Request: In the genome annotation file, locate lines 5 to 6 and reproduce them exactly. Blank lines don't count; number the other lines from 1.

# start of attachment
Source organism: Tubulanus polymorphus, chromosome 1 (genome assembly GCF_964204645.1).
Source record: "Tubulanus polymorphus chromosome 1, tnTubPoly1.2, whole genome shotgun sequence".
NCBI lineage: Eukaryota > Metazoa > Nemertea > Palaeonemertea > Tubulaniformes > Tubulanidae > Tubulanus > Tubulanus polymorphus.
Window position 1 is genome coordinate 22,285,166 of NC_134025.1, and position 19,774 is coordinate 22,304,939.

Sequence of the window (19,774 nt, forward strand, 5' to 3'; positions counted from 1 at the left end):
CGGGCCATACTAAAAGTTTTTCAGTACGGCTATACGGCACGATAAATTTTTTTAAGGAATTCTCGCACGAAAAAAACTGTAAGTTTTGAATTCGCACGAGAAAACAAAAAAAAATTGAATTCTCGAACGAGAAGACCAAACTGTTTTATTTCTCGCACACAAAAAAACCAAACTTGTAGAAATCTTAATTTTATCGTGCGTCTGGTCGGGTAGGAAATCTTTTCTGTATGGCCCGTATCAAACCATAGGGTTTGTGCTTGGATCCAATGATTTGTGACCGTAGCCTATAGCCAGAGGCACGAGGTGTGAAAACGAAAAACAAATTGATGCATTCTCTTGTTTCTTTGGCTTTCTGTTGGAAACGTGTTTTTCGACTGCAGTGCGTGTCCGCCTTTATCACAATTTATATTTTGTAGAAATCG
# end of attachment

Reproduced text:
Sequence of the window (19,774 nt, forward strand, 5' to 3'; positions counted from 1 at the left end):
CGGGCCATACTAAAAGTTTTTCAGTACGGCTATACGGCACGATAAATTTTTTTAAGGAATTCTCGCACGAAAAAAACTGTAAGTTTTGAATTCGCACGAGAAAACAAAAAAAAATTGAATTCTCGAACGAGAAGACCAAACTGTTTTATTTCTCGCACACAAAAAAACCAAACTTGTAGAAATCTTAATTTTATCGTGCGTCTGGTCGGGTAGGAAATCTTTTCTGTATGGCCCGTATCAAACCATAGGGTTTGTGCTTGGATCCAATGATTTGTGACCGTAGCCTATAGCCAGAGGCACGAGGTGTGAAAACGAAAAACAAATTGATGCATTCTCTTGTTTCTTTGGCTTTCTGTTGGAAACGTGTTTTTCGACTGCAGTGCGTGTCCGCCTTTATCACAATTTATATTTTGTAGAAATCG